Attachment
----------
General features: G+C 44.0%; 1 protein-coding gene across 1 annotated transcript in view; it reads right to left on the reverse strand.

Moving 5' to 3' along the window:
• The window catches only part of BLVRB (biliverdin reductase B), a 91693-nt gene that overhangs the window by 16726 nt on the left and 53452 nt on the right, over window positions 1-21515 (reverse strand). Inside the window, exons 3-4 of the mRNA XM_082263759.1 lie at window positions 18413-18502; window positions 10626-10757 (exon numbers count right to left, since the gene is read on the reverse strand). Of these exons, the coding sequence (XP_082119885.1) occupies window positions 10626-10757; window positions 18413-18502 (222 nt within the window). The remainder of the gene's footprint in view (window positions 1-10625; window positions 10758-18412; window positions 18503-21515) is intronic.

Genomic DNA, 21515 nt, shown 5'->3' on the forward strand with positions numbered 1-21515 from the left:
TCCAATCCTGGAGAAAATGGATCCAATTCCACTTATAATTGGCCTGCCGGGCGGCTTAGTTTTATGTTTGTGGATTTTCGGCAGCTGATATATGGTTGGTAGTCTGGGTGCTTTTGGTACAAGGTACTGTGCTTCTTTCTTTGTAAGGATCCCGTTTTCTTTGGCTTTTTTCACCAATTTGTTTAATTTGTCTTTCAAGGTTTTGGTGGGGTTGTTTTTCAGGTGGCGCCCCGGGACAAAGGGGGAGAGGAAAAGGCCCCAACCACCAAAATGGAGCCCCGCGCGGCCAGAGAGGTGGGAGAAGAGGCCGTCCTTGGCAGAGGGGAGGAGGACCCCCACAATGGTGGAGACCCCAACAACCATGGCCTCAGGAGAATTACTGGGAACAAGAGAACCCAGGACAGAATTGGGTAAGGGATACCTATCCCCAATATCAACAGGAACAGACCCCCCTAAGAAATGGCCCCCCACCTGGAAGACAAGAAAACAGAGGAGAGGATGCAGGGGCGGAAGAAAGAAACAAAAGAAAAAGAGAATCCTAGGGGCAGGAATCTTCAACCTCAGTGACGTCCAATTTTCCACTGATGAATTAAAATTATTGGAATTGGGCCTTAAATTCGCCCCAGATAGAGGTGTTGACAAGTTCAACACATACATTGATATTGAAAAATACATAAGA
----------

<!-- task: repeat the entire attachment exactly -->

General features: G+C 44.0%; 1 protein-coding gene across 1 annotated transcript in view; it reads right to left on the reverse strand.

Moving 5' to 3' along the window:
• The window catches only part of BLVRB (biliverdin reductase B), a 91693-nt gene that overhangs the window by 16726 nt on the left and 53452 nt on the right, over window positions 1-21515 (reverse strand). Inside the window, exons 3-4 of the mRNA XM_082263759.1 lie at window positions 18413-18502; window positions 10626-10757 (exon numbers count right to left, since the gene is read on the reverse strand). Of these exons, the coding sequence (XP_082119885.1) occupies window positions 10626-10757; window positions 18413-18502 (222 nt within the window). The remainder of the gene's footprint in view (window positions 1-10625; window positions 10758-18412; window positions 18503-21515) is intronic.

Genomic DNA, 21515 nt, shown 5'->3' on the forward strand with positions numbered 1-21515 from the left:
TCCAATCCTGGAGAAAATGGATCCAATTCCACTTATAATTGGCCTGCCGGGCGGCTTAGTTTTATGTTTGTGGATTTTCGGCAGCTGATATATGGTTGGTAGTCTGGGTGCTTTTGGTACAAGGTACTGTGCTTCTTTCTTTGTAAGGATCCCGTTTTCTTTGGCTTTTTTCACCAATTTGTTTAATTTGTCTTTCAAGGTTTTGGTGGGGTTGTTTTTCAGGTGGCGCCCCGGGACAAAGGGGGAGAGGAAAAGGCCCCAACCACCAAAATGGAGCCCCGCGCGGCCAGAGAGGTGGGAGAAGAGGCCGTCCTTGGCAGAGGGGAGGAGGACCCCCACAATGGTGGAGACCCCAACAACCATGGCCTCAGGAGAATTACTGGGAACAAGAGAACCCAGGACAGAATTGGGTAAGGGATACCTATCCCCAATATCAACAGGAACAGACCCCCCTAAGAAATGGCCCCCCACCTGGAAGACAAGAAAACAGAGGAGAGGATGCAGGGGCGGAAGAAAGAAACAAAAGAAAAAGAGAATCCTAGGGGCAGGAATCTTCAACCTCAGTGACGTCCAATTTTCCACTGATGAATTAAAATTATTGGAATTGGGCCTTAAATTCGCCCCAGATAGAGGTGTTGACAAGTTCAACACATACATTGATATTGAAAAATACATAAGA